Wildlife advocates say they will sue the federal government today to stop the killing of cougars for a study in the Rogue Valley and two other areas, claiming biologists have not properly examined the effects that killing these predators have on the environment.
The suit, expected to be filed in U.S. District Court, will seek an injunction halting the U.S. Department of Agriculture's Wildlife Services' killing of cougars on behalf of the state.
The Oregon Department of Fish and Wildlife has hired Wildlife Services agents to kill up to 66 cougars in three target areas, including 24 cougars within 996 square miles in Jackson and Josephine counties, to determine whether killing cougars curbs damage and reduces human-safety complaints.
Nine cougars have been killed in the Rogue Valley — including two killed on Sunday — and 59 statewide since 2006 as part of the study, which is outlined in Oregon's two-year-old cougar management plan that has drawn intense criticism from across the country.
A draft of the suit claims that Wildlife Services violated federal law by not fully examining all the potential adverse environmental impacts and alternative actions before accepting the ODFW contract. It also chides the agencies for basing the plan and study on what critics consider poor science that other studies contradict.
It also asks a federal judge to halt the study immediately until all the environmental impacts and alternatives to conducting the study are fully vetted.
Brian Vincent, spokesman for the Williams-based group Big Wildlife, a co-plaintiff in the case, said having Wildlife Services kill cougars to ease livestock losses is tantamount to asking "the state and the federal government to do nanny care" for ranchers.
Ranchers instead should not leave livestock in fields at night where the animals are susceptible to predators, Vincent said.
"In reality, if they just took simple steps and personal responsibility, they'd avoid conflict," Vincent said.
Under the federal Environmental Policy Act, any major federal action that may affect the environment must be studied in the form of an environmental assessment or an environmental impact statement, which is larger and broader in scope than the assessment.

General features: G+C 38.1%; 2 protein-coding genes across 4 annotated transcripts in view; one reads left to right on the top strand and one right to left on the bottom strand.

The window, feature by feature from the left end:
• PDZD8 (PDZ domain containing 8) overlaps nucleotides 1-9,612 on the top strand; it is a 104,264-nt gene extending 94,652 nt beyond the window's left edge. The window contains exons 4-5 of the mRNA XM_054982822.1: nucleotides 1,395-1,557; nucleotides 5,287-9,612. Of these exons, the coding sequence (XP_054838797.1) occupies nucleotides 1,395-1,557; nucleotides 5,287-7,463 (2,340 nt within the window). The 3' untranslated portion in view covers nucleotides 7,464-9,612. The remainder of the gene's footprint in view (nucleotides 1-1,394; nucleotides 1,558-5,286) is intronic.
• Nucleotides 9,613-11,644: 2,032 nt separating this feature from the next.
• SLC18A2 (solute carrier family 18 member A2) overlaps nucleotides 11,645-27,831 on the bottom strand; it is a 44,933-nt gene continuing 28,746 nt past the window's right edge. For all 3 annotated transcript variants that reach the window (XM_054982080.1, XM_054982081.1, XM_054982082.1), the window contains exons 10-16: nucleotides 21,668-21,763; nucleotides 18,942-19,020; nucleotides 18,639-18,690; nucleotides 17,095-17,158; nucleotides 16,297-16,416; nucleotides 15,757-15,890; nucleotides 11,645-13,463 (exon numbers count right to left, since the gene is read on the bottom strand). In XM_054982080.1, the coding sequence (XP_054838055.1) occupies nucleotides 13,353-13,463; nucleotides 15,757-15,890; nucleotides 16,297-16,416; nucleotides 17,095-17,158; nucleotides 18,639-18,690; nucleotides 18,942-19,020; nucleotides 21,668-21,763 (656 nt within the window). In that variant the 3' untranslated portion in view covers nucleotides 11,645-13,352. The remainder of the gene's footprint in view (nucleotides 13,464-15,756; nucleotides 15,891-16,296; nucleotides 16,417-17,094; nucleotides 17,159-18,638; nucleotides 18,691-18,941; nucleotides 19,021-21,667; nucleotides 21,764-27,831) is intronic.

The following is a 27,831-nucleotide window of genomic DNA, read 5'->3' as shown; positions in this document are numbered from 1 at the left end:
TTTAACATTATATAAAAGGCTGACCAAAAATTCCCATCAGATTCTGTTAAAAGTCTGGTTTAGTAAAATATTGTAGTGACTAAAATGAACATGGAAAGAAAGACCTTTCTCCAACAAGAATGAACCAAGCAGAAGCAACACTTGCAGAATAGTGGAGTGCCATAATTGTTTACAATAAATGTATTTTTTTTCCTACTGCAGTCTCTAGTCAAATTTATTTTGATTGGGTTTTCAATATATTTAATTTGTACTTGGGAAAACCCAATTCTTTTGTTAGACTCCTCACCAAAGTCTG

At the ODFW's request, Wildlife Services last year conducted an environmental assessment studying its participation in the study verses no participation. It compared the two choices' likely impacts on cougars, nontarget species and threatened species, as well as their social and economic impacts.
Having the so-called "government trapper" assume the role now filled by ODFW employees might actually ease suffering of the targeted cougars and could curb the loss of other species because of the trapper's experience, the assessment suggested.
After a public comment period, Wildlife Services ruled its participation created no significant environmental impact.
Dave Williams, Wildlife Services' Oregon director, defended the EA as adequate.
"When we thoroughly completed our EA, the information, data and scope of the process indicated it didn't warrant an EIS," Williams said.
Vincent called the cougar plan "bogus." He said the numbers of targeted cougars and the plan's potential impacts on other species cry out for an EIS under federal law.
Moreover, activists point to a study published in the Journal of Wildlife Management in 2006 that they say suggests the ODFW's study is flawed and should not continue.
In that study, researchers in northeast Washington concluded that cougar populations in the Pacific Northwest are actually declining due in part to increased human intrusion on cougar habitat and a very young age structure of the cougar population caused by heavy hunting.
Reach reporter Mark Freeman at 776-4470, or e-mail firstname.lastname@example.org.